Archive for December, 2010

Grudges Can Be Good

Posted in Psychology with tags , , , , , , , , , , on December 29, 2010 by Drogo

What is your definition of a grudge? Can a grudge be simply smart wariness of a lesson learned with some form of forgiveness, or does it always have to be petty or over-blown anger? To me a grudge can be justified in self-defense, and involves decisions that may or may not include some type of forgiveness yet draws lines of conduct.

The dictionary does say “Grudge = resentful unyielding grumbling malice”

Grudge gets murky in between:  judgements of lesson learned from ill will; and judgements learned but still harboring resentment against the ill will or harm. Yet we must not let go of such feelings in order to remember certain traumatic events to reinforce a decision to be safer, even if slightly paranoid or prejudice… say against someone that robbed you repeatedly. Of course Jesus preached about not holding grudges and giving to those that take from you, but im not convinced that holding a grudge is always wrong… semantic issues im sure…. because a grudge can be the only resolution for many bad relationships or situations, because it provides a determined conclusion to a problem. Granted, often our judgements can be wrong, or change, but ‘negativity’ is natural and often important part of our lives, even though we do not like to view it as negative. For example Yen /Yang are opposites, Darkness is the opposite of Light, however Darkness is not always negative, and sometimes Light can be negative… each relative to the subjects, situations, and perspectives.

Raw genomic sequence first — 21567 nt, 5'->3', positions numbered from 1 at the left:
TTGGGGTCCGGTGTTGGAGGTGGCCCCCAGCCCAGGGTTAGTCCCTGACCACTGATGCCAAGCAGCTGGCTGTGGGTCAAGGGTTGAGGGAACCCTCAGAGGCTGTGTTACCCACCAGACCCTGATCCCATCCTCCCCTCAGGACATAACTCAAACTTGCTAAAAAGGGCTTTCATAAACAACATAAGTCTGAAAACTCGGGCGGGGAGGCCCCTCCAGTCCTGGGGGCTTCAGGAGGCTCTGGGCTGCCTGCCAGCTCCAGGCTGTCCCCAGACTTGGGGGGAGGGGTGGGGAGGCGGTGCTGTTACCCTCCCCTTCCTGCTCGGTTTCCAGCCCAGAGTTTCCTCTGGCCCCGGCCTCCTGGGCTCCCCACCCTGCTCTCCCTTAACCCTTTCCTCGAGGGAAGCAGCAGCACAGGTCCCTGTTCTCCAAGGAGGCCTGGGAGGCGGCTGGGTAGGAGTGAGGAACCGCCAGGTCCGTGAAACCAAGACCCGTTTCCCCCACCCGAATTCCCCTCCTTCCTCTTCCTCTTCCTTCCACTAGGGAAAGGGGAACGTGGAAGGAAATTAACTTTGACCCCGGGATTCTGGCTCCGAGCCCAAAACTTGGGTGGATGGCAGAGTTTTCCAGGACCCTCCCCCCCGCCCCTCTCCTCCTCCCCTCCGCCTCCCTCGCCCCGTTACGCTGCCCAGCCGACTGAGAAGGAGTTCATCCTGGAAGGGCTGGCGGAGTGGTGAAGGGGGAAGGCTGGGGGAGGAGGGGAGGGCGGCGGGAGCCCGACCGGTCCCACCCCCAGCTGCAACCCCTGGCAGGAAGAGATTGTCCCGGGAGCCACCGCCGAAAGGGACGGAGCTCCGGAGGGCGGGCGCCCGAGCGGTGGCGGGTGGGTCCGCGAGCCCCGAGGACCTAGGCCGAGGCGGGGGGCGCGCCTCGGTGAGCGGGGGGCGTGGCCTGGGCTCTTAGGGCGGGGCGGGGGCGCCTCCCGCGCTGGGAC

I do not consider all grudges to be bad or cancerous, I think that people may deny they feel deep-rooted resentment about issues in order to get on with life, but i feel that small or large grudges may be totally righteous, just as stubborn pride can be. Now whether it becomes cancerous or you allow it to eat you from within to no end is another issue, because certain amounts of anxiety, hate, anger, are natural and they come and go during periods, even during the length of a grudge. The point of feeling anger and hate or malice can be for a very good reason, and can be the factor that teaches a lesson that then becomes less harmful to ourselves.

In other words, i think that letting go of a “grudge” can be less important than learning why we might chose to have one in the first place. To me letting go of a grudge is foolish if abuse patterns are allowed to continue. So the abuse of a grudge can be less than abuse brought on by the reason to have one, and to have no grudge can result in no judgements against anything, which sounds great but is terrible for self-defense. Callous self-talk and stubborn pride can cause someone to say they do not hold grudges, just as easy as someone who admits to having a grudge.

Batman having a grudge or prejudice against violent criminals like the one that killed his parents is a good thing overall, despite the fact that it may cause him some harm, he is able to manage it and direct his anger with overall good results. While it may be harder to manage anger in reality, the fictional story does provide an extreme example of having a good grudge.